It's the final column of 2013. So, happy New Year! And here are 10 moments from the Chicago theater — the inspired, the unusual and the I-can't-believe-they-just-did-that — that I'll be remembering for years to come.

1. The umbilical cord moment in "Smokefall." This beautiful but complex Noah Haidle play contained a scene in which twins in the womb have a conversation about whether it is better to be born or to remain inside where it's warm and safe. One twin takes the plunge. His brother is about to follow, but although director Anne Kaufmann's Goodman Theatre staging was far from literal or realistic, the audience immediately grasped the danger that the second twin might die on the way out. "No," people shouted, as others shifted in their seats, wishing they could fix the events onstage and make life more gentle.

2. The singing Nazi in "Signs of Life." As a general rule in theater, singing Nazis are to be avoided, unless you've got Mel Brooks penning the lyrics. But if you do have a Nazi, as in the musical "Signs of Life" in a commercial production at Victory Gardens, and you do want to make him sing, it generally is better not to hand over the 11 o'clock number and include lyrics wherein he justifies his way of thinking. "Signs of Life" was a serious show, set in a Jewish ghetto, and the song was intended to fulfill a legitimate dramatic purpose. Still, that Nazi did not need to open his mouth to sing. Who cares what he thinks?

3. The scene in "Once" with the Guy and his Da. "Once" is a beautiful musical, and its visit to Chicago was all too brief. But among the emotional jewels of the show, no moment is more lovely than the little scene wherein a loving dad gives his restless son permission to go chase his dreams. It's not much more than "I'll be OK, son, now go," but it's all the more beautiful as a result.

4. That terrible "Jekyll & Hyde" revival. On its way to crashing and burning on Broadway, "Jekyll & Hyde" stopped through town, replete with a set that brought to mind more a sadomasochistic torturer's dungeon than a great work of Victorian literature. I've long had a soft spot for Frank Wildhorn's effective, populist musical, but this tone-deaf production stuck a skewer in its heart.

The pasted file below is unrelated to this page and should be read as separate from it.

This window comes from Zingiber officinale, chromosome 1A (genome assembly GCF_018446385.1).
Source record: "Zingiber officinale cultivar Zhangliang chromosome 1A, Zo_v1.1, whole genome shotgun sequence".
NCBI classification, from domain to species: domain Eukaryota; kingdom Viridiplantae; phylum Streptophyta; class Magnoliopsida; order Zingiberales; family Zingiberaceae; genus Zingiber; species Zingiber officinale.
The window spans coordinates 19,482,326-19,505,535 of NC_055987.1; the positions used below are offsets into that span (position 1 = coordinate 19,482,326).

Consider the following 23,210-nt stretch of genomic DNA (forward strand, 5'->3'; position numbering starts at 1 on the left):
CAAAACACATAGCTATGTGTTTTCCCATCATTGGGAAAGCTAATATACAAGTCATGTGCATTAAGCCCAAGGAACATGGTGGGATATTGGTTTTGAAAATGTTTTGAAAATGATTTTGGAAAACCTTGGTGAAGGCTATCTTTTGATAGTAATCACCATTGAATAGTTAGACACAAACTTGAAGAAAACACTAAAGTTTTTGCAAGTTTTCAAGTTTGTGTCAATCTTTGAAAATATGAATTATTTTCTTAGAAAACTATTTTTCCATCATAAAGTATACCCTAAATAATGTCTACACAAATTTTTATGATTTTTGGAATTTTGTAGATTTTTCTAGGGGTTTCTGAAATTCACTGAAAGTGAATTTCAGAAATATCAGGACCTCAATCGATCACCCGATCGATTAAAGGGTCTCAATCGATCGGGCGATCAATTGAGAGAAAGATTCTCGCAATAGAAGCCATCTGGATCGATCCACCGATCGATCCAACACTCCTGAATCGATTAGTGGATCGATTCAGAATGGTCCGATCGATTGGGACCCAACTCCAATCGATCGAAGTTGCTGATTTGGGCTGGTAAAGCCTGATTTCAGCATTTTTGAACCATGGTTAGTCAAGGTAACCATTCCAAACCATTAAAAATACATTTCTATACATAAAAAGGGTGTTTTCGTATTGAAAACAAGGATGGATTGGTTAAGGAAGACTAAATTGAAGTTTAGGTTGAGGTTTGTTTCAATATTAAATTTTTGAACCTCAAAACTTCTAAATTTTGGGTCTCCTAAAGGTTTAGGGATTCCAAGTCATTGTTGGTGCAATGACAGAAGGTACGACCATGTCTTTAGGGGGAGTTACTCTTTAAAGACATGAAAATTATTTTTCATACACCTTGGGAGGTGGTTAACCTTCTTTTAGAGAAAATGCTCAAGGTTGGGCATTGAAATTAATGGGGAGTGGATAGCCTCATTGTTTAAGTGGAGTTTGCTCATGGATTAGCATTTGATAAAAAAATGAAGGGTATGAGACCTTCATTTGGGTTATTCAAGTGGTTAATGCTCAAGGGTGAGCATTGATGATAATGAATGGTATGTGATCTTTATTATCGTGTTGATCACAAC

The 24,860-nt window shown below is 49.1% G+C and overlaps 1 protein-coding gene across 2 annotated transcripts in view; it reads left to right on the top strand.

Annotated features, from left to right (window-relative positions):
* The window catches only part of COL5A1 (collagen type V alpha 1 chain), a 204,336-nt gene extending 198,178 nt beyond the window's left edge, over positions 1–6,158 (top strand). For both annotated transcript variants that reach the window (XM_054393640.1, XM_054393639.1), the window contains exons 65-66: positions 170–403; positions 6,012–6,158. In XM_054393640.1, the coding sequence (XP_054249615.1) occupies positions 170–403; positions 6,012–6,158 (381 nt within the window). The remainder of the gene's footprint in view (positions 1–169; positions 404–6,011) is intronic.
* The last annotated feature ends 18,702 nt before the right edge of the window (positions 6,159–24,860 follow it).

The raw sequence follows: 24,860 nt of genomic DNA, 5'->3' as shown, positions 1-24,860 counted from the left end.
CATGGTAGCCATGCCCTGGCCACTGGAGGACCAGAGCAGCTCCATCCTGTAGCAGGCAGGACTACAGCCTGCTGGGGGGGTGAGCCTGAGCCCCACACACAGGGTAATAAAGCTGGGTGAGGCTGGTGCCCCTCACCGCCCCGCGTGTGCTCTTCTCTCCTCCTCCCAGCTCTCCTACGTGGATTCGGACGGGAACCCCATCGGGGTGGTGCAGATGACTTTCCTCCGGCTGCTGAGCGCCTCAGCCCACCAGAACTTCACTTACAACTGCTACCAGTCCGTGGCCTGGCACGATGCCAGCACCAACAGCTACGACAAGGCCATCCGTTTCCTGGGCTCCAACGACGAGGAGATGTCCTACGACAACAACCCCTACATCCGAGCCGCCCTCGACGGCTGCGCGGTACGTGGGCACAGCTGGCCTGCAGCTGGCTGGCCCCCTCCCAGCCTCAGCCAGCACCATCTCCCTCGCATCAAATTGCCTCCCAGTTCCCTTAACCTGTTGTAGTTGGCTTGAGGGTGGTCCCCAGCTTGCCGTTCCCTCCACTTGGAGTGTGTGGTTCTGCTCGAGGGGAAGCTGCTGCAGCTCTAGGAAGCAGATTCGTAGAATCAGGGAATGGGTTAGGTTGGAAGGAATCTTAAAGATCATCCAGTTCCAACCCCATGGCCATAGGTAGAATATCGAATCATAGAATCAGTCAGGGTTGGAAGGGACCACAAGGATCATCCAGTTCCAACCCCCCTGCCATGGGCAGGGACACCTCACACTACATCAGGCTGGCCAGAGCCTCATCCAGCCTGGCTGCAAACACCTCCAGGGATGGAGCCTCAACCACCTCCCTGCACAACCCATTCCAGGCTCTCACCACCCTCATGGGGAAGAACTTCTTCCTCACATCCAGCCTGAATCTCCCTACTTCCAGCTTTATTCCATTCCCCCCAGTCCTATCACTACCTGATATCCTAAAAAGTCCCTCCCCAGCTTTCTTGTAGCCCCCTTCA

5. Robert Falls changing the plot of "Measure for Measure." Fallsian Shakespeare is known for its audacity. But even by Falls' standards, the director's decision to kill off Isabella in his revival of the Shakespearean problem play certainly was a bold move, given that Shakespeare had chosen to let the girl live. Nonetheless, there in the dying embers of this never-dull-for-a-second Goodman Theatre production, Isabella met her end, and Shakespeare met Falls. Traditionalists howled. The rest of us pondered the quality of the choice.

6. Kids thriving onstage. Youthful actors are a constant feature of Chicago theater, but I don't recall a year with so many excellent performances by school-age actors, ranging from Johnny Rabe's moving Winthrop in "The Music Man" at the Paramount Theatre in Aurora to Brady Tutton and J.D. Rodriguez in "Oliver!" at the Drury Lane Theatre in Oakbrook Terrace, and from the powerful Alaina Stacey in "The Dream of the Burning Boy" at Profiles Theatre to the hilarious Liam Dahlborn as Hermey the Elf in "Rudolph the Red-Nosed Reindeer" at the Broadway Playhouse.

7. The set for "Head of Passes" at the Steppenwolf Theatre. When designing a play with biblical inspiration ("The Book of Job"), it's a rare chance for a set designer to unleash apocalyptic forces. David Gallo did not squander the moment, treating the audience for Tarell Alvin McCraney's opus to an epic spectacle of total domestic collapse. There was no more thrilling, or discombobulating, visual moment of the theatrical year.

8. Nudity, writ constant. A flash of flesh might be salacious, but a show performed entirely by naked actors is far more complex and interesting. Young Jean Lee's remarkable company of actors arrived, without their clothes, to present "Untitled Feminist Show" at the Museum of Contemporary Art, exploring the relationship between clothing and power, and intimidating everyone in the room who stayed dressed.

9. The new performance space of the year. Redmoon's eye-popping new digs in Pilsen represent a new opportunity for large-scale performance work in a raw space of colossal scale. This is the kind of cool, postindustrial venue that could soon attract international work of the kind that often has bypassed Chicago.

10. The cameo of the year. At the end of the memorial service for Bernie Sahlins, who died in 2013, the stage of Chicago Shakespeare Theater filled with the friends and admirers of the co-founder of The Second City. A man in a white suit could be seen in the crowd, staring at the ceiling. This was Bill Murray, showing up to pay tribute to the man who began his career and changed the face of comedy in Chicago and beyond.

cjones5@tribune.com

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